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The Good Patient

June 25, 2012

Like many people who have faced hospitalisation and health difficulties from birth I am often told how brave and courageous I am. Although I appreciate this I am never quite sure if it’s an observation, expectation or demand. The truth is that often I don’t feel very brave. In fact, I suspect I am a bit of a fraud. I certainly didn’t feel very brave when, as a child, I was wheeled to theatre and my mum only got to come as far as the big, plastic swinging doors. On such occasions, I’d just kind of freeze in my scratchy theatre gown as I lay on the cold hard trolley. Nurses in blue scrubs tried to distract me with gentle humour as they rolled me away from my mum. So, sometimes I suspect that I have just developed a fine ability to keep very still and quiet rather than being at all brave.

Of course, it is entirely sensible to stay still when a nurse needs to give you an injection, insert a line or when you are having an X-ray done, stitches removed or a catheter inserted. An ECG like an ECHO, is quicker and easier when you stay calm and quiet. As a kid such ‘good behaviour’ is often rewarded with a smiley sticker. Protesting on the other hand is deemed the mark of a ‘spoilt brat’ playing up because they think they deserve “special treatment” (I tried this approach out a couple of times early on and it just prolonged the whole ordeal). So I think I learnt to be a ‘good patient’ pretty early because I actually didn’t have any other choice. It just made a difficult situation easier for everyone. But that doesn’t mean that going through these procedures is somehow easier or that I’m used to it.

In fact, over the years I have collected an interesting catalogue of unfortunate mishaps to heighten my anxieties. This is why it matters that those responsible for my care appreciate that behind my stoicism hides a lifetime of fears and that treating me with compassionate understanding just makes the whole business a lot more bearable. I don’t want special treatment, honestly. I just want to be understood.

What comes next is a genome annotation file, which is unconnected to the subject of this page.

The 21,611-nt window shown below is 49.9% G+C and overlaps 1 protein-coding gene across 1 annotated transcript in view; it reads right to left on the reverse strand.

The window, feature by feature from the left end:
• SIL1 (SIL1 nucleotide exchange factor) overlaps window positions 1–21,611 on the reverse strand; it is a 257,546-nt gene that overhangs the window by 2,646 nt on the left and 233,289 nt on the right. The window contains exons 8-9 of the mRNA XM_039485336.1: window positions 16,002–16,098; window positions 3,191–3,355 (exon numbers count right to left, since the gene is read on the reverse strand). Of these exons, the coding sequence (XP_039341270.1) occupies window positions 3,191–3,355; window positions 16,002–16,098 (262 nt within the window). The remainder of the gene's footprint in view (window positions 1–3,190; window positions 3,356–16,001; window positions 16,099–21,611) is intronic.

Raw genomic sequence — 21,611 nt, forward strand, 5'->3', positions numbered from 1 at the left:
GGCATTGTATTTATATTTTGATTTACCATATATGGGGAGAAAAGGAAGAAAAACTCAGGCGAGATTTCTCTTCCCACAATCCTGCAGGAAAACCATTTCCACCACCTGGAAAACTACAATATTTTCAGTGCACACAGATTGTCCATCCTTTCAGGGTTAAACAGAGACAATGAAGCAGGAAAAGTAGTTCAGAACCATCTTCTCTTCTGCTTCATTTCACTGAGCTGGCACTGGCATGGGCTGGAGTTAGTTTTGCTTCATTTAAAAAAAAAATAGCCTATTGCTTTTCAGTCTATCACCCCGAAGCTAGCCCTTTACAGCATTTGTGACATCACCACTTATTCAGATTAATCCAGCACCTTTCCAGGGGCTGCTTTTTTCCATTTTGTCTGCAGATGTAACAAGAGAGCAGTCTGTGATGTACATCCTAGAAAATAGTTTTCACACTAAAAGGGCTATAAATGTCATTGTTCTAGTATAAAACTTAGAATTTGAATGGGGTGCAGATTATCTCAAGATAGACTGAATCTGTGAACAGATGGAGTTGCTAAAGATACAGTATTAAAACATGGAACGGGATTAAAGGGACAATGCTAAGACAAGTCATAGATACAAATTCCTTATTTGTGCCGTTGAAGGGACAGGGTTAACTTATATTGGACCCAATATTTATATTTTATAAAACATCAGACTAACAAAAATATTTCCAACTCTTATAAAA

11 Comments leave one →
  1. hannah permalink
    June 25, 2012 16:37

    Jhhhheezzzz that was a great post! intense but well written, I’m impressed 🙂 I know what you mean and I’m sure a lot of people on here will understand and are or have been in similar positions 🙂 thanks for sharing it though x

  2. June 25, 2012 19:34

    Fantastic, Liza. “My stoicism hides a lifetime of fears…” I totally agree with you. Wishing you a speedy recovery.


    • July 23, 2012 19:58

      Thanks Jennifer. It was a bit of a shock that I needed another pacemaker just 10 months down the line but here’s hoping pacemaker No 10 is not another dud! I don’t think I can face surgery again for a long while but I guess needs must. Hope you are doing okay, xx

  3. July 2, 2012 16:41

    Thanks Hannah, Just been back through those big, plastic swinging doors last week. Thankfully, I came back out again and I am now recovering. Hope you are well. x

  4. July 2, 2012 21:28

    Unfortunately i was the ‘spoilt brat’. my brain never told me to go quiet! It took till i was at university and by myself in hospital that i was calm around needles and doctors….know exactly what you mean about brave comments. i dont feel brave at all. just putting up with the situation! well written, So many weill relate to this….xx

    • July 23, 2012 20:02

      Thanks Christine. It is the “you must be used to this” comments that get me. Not long out of hospital recovering from another op and I got that one from a nurse again! I did “educate” her about what it feels like to be in and out of hospital your whole like though and that we never get “used” to it. I wouldn’t say I am calm around needles I just go opt for freeze from the “fight, flight or freeze” options! x

  5. July 15, 2012 16:40

    Reblogged this on Musings of a librarian.

  6. July 16, 2012 20:35

    Hi Liza, hope you’re recovering well.

    I admire your ability to remain calm in the face of medical procedures! Thanks very much for this post. It inspired me to write one about being a ‘bad’ patient:

  7. Nicky permalink
    July 20, 2012 04:31

    Amazing and honest, and probably explains how the majority of patients feel. I was never allowed to be a bad patient or I would have been smacked by my mum (who should have releived my fears) but I am a stronger person now for this and am open and honest to hospital staff about my fears as an adult and they have helped me overcome many of them 🙂

  8. August 29, 2012 18:12

    Good to hear you have found your voice as an adult Nicky.

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